This principle [that reproducing public domain publicity images on new surfaces doesn't infringe copyright in the characters depicted] would not apply if the new surface itself is independently evocative of the film character. For example, reproducing a publicity image of Judy Garland as Dorothy on a ruby slipper might well infringe the film copyright for The Wizard of Oz.If this is true, why wouldn't making ruby slippers--themselves highly evocative of the film character--also infringe the character copyright? In what way are ruby slippers, whether picture-adorned or not, substantially similar to the film character of Dorothy Gale? Or, what is the copyrightable element that makes the picture-adorned slippers a derivative work of the film rather than a reproduction of the public domain picture? The court's opinion is in other places quite careful; this footnote makes no sense.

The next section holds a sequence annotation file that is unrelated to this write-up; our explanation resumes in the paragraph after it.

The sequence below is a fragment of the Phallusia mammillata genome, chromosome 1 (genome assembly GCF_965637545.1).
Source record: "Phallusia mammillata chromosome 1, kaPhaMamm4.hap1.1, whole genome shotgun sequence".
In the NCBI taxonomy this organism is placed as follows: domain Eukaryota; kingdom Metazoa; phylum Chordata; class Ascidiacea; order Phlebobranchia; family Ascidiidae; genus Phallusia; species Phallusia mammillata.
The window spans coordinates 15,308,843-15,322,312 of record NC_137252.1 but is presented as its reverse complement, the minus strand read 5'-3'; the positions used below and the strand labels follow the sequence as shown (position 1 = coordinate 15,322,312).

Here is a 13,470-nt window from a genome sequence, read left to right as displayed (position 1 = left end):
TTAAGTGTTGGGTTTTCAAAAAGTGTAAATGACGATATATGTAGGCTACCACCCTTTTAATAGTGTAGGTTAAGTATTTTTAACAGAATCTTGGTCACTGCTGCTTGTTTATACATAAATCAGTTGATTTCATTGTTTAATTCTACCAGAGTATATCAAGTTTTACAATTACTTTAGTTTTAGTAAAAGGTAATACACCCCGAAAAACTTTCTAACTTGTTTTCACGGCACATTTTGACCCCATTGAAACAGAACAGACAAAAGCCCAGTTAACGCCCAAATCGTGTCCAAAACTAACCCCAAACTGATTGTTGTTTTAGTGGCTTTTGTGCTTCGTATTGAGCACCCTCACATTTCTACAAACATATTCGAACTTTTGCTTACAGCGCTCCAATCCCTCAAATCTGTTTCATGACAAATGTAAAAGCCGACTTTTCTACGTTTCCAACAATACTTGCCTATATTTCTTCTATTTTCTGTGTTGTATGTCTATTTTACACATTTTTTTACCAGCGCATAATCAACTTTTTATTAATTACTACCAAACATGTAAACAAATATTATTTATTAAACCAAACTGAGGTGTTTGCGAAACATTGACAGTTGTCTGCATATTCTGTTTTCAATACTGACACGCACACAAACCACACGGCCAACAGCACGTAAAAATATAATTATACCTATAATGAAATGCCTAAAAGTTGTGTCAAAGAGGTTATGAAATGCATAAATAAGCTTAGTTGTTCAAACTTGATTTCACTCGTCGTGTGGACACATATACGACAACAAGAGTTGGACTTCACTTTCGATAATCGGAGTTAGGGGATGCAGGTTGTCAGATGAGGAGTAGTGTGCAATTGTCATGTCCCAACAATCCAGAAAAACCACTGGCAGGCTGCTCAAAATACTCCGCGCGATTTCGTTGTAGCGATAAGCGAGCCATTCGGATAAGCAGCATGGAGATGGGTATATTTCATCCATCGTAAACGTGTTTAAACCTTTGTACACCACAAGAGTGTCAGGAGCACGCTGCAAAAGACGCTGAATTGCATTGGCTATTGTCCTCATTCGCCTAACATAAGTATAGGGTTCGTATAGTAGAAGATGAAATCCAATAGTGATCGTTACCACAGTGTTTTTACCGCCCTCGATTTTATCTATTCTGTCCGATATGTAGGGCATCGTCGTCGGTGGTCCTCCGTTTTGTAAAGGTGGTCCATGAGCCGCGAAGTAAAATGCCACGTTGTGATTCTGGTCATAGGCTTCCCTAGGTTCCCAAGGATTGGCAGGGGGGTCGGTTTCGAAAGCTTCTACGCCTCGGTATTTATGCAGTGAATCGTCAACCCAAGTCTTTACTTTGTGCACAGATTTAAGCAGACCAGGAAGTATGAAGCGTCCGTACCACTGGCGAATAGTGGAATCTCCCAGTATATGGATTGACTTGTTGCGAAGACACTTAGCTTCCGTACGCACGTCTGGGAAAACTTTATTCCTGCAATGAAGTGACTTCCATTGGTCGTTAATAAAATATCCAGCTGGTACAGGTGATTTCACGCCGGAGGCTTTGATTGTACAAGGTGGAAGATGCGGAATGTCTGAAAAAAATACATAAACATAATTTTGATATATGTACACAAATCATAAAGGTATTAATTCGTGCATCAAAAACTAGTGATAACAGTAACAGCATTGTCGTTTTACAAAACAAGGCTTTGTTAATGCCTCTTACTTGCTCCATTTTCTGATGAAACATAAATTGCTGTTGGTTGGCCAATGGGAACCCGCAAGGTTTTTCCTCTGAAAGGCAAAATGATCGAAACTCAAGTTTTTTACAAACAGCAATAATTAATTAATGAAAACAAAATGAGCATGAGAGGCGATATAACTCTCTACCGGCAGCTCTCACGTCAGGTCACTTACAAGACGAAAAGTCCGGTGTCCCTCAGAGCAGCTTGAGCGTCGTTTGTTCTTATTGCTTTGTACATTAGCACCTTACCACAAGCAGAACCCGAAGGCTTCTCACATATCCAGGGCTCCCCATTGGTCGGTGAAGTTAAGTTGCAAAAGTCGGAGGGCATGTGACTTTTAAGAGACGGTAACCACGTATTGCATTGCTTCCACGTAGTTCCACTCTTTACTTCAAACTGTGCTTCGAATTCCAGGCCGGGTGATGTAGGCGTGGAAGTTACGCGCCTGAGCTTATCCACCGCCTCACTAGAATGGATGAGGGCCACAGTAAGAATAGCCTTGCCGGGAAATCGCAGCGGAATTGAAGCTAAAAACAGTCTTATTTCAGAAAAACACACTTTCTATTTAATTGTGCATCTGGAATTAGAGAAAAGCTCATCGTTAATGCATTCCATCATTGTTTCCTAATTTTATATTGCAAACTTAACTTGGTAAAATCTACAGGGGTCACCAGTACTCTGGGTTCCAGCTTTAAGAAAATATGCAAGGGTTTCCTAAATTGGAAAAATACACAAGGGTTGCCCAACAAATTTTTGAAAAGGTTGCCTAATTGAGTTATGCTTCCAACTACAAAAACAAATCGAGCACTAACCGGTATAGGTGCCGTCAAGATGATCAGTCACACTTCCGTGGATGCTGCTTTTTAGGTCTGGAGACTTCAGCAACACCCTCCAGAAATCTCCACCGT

Wednesday, July 06, 2011
Copyright gets around the world while the public domain is still putting on its shoes
From Warner Bros. v. X One X: